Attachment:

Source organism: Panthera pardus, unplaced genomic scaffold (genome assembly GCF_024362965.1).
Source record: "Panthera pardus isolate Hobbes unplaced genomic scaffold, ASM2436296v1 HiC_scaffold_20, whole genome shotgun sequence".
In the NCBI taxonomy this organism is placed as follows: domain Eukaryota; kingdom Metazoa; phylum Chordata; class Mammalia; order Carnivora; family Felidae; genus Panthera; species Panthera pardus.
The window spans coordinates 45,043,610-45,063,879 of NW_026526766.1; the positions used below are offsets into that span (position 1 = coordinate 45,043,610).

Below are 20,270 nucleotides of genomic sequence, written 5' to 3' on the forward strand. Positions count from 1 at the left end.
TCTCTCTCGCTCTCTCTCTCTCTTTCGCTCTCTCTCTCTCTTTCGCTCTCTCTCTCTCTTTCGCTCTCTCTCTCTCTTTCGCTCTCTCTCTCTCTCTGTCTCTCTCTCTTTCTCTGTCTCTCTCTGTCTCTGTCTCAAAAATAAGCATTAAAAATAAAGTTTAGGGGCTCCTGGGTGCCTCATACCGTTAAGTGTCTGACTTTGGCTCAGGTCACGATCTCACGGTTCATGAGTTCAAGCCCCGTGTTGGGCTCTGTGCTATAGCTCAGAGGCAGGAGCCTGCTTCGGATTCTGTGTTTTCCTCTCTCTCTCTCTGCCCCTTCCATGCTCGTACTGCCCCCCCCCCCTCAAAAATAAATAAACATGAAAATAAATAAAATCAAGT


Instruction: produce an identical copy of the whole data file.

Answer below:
Source organism: Panthera pardus, unplaced genomic scaffold (genome assembly GCF_024362965.1).
Source record: "Panthera pardus isolate Hobbes unplaced genomic scaffold, ASM2436296v1 HiC_scaffold_20, whole genome shotgun sequence".
In the NCBI taxonomy this organism is placed as follows: domain Eukaryota; kingdom Metazoa; phylum Chordata; class Mammalia; order Carnivora; family Felidae; genus Panthera; species Panthera pardus.
The window spans coordinates 45,043,610-45,063,879 of NW_026526766.1; the positions used below are offsets into that span (position 1 = coordinate 45,043,610).

Below are 20,270 nucleotides of genomic sequence, written 5' to 3' on the forward strand. Positions count from 1 at the left end.
TCTCTCTCGCTCTCTCTCTCTCTTTCGCTCTCTCTCTCTCTTTCGCTCTCTCTCTCTCTTTCGCTCTCTCTCTCTCTTTCGCTCTCTCTCTCTCTCTGTCTCTCTCTCTTTCTCTGTCTCTCTCTGTCTCTGTCTCAAAAATAAGCATTAAAAATAAAGTTTAGGGGCTCCTGGGTGCCTCATACCGTTAAGTGTCTGACTTTGGCTCAGGTCACGATCTCACGGTTCATGAGTTCAAGCCCCGTGTTGGGCTCTGTGCTATAGCTCAGAGGCAGGAGCCTGCTTCGGATTCTGTGTTTTCCTCTCTCTCTCTCTGCCCCTTCCATGCTCGTACTGCCCCCCCCCCCTCAAAAATAAATAAACATGAAAATAAATAAAATCAAGT